Wednesday, May 13, 2015

Let it Go: The Second R
Sorry for the late post -- again. I'm hoping that now the the end of semester craziness has subsided, I'll get back on a regular posting schedule.

Last week, we started talking about ways to let go of things we no longer use or need. I got so excited about the potential reuses for things that I jumped into Recycle, which is perhaps the most difficult one of the three to do. If you managed to make some progress with that R last week, congratulations! You belong at the head of the class!

If not, no worries. This week, it gets easier as we tackle the second R: Resell.

Like recycling, reselling allows us to get things we no longer use or need out of our homes and helps us to "do good" at the same time. After all, someone else might just love that flowery dress or set of dishes that's not your style. When we recycle, we don't simply throw things away -- we give them new life. For those who get attached to their things (yes, my I love stuff friends, this means you), sending them to a new home can making parting with them less painful.

But for some of us, nothing short of the lure of cold, hard cash can soothe the ache that accompanies getting rid of our "stuff." I have friends who do yard sales every year, freeing up space and raking in cash at the same time.
I'm not really a yard sale girl, but I love consigning things. I pack up the clothes we've outgrown, grown tired of or never should have bought in the first place and take them to a local shop that sells them and then cuts me a check. In the meantime, if I want to buy something there, I can spend the credit I've accumulated (between the time they sell my things and the time they cut the check) instead of spending cash, which feels like getting something for free. If I stay out of the store between drop-offs (which I generally do at least twice a year), the credit keeps accumulating until the end of the consignment period, when it turns into cash, and I avoid bringing new things into the house to fill the space vacated by the old ones.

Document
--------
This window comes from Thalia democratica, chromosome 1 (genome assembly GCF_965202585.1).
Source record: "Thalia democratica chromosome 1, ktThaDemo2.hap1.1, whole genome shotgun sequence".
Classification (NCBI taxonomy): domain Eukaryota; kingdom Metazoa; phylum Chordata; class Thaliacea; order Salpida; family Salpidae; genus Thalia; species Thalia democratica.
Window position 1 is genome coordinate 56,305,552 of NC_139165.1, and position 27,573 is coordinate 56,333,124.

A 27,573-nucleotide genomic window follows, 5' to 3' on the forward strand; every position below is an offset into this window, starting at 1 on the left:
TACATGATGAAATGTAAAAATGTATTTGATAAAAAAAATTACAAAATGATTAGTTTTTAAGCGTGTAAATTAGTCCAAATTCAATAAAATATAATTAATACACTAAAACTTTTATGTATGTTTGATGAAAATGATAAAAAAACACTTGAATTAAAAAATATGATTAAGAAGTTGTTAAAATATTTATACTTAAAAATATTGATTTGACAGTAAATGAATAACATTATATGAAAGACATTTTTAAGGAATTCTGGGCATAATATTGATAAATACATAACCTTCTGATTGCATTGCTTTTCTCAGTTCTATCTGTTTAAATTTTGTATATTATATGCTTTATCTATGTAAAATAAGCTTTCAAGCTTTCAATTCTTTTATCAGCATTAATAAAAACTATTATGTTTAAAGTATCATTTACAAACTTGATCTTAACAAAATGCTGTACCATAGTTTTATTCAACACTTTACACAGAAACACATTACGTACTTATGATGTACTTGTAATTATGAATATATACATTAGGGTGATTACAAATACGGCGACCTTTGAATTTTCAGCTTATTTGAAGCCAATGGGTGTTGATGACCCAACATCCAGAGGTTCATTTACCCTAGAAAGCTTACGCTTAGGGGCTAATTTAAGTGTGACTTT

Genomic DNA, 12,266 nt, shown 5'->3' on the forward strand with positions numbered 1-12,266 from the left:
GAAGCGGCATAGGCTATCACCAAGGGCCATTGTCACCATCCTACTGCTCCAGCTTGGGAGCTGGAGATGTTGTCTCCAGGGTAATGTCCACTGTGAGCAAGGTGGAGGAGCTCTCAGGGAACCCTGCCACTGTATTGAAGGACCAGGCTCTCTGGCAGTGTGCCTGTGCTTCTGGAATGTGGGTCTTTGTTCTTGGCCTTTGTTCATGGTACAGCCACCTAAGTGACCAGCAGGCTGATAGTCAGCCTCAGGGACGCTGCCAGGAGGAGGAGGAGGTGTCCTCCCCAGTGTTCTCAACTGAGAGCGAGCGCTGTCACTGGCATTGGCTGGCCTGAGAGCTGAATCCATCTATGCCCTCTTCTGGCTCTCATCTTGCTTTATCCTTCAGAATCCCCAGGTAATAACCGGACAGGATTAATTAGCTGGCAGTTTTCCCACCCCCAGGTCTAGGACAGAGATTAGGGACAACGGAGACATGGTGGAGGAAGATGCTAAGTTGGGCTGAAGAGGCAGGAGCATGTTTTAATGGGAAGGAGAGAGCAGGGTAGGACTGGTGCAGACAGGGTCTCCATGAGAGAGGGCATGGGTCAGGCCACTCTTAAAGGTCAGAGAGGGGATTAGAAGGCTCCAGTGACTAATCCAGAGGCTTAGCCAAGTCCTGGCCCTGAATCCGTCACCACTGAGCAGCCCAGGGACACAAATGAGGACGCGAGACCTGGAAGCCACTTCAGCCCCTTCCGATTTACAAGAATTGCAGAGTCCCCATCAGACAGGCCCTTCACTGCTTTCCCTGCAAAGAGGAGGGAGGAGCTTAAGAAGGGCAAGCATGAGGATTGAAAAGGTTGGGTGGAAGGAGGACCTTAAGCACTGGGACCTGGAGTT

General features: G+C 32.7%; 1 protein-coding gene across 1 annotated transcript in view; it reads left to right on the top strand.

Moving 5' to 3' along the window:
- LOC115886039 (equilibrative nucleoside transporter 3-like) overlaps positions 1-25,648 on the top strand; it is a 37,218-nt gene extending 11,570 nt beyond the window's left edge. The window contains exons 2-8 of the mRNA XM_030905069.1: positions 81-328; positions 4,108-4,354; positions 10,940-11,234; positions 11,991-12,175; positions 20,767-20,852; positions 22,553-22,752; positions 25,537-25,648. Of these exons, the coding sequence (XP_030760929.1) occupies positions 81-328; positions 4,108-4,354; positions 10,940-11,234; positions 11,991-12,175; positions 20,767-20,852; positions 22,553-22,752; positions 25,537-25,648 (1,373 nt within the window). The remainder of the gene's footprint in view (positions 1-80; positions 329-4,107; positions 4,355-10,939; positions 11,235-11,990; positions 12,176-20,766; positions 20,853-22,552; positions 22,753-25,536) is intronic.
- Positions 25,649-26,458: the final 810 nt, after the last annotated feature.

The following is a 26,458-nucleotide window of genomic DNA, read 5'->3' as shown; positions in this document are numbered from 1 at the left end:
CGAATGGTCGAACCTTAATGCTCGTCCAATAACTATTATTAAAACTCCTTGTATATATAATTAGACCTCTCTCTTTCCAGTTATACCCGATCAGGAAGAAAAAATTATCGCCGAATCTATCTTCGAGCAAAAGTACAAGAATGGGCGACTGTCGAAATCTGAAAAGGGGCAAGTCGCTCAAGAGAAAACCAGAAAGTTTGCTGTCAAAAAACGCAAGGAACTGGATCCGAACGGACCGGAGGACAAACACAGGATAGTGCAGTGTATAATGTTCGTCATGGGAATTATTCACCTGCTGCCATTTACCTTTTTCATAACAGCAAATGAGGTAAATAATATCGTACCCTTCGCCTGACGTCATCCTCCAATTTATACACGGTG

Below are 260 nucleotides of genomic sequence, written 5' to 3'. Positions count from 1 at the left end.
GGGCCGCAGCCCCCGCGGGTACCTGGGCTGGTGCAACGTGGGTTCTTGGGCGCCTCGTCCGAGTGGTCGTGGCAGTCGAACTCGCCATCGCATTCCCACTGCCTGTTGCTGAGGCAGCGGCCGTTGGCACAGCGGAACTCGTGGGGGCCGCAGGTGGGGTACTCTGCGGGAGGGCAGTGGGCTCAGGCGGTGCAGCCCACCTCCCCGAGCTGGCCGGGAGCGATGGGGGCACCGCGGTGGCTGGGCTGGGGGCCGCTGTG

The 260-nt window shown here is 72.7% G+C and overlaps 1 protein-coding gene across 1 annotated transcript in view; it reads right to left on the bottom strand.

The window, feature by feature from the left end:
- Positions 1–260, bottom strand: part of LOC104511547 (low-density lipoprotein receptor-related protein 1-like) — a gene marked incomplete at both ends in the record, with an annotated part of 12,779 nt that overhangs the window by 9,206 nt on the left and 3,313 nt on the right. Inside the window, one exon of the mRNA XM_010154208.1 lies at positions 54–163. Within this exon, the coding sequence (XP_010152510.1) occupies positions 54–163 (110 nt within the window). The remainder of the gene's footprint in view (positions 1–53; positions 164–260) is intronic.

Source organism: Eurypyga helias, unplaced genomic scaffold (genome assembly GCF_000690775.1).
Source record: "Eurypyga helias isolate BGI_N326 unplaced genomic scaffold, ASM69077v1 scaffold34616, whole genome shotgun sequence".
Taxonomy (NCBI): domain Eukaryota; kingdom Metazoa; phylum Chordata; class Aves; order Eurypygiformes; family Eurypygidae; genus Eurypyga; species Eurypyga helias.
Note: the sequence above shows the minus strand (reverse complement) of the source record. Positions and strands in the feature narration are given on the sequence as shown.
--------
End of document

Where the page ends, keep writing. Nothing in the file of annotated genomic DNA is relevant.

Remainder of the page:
I use clothing consignment more than any other, and, in fact, have two favorite stores (one for women's clothing and one that's for a younger clientele). Each accepts clothing by season, so I've learned to take things right from the dryer to one of two boxes (one labeled spring/summer and the other labeled fall/winter) because if I put the clothes back in my closet, it's that much less likely they'll ever make it out of the house. There are consignment stores in our area for furniture and household items, too, though I've never tried those.

If you'd like to make recycling or reselling a part of your routine, think about the containers that work for your style. As an I need to see it/drop and run organizer, I need containers that are open on top and labeled; otherwise it's easier to put things into the laundry basket than in the consignment box. Cram and jammers need to have containers large enough to keep them from, well, cramming and jamming, as many consignment stores are particular about the condition of the clothing they accept.  And I know I put it somewhere organizers will benefit from labeled or color-coded containers that have a specific home so they can remember where they put things when it's time to consign them. I love to be busy folks may want to put their containers into the trunk of the car as soon as they're full to make it easier to fit a drop-off into their busy schedules.
Photo: DodgertonSkillhause via morguefile

Regardless of the lure of cold, hard cash and the desire to "to good," most of us (and not just the I love stuff people among us) will still end up with some things we don't need, but just can't get rid of.

More on that next week.

No comments:

Post a Comment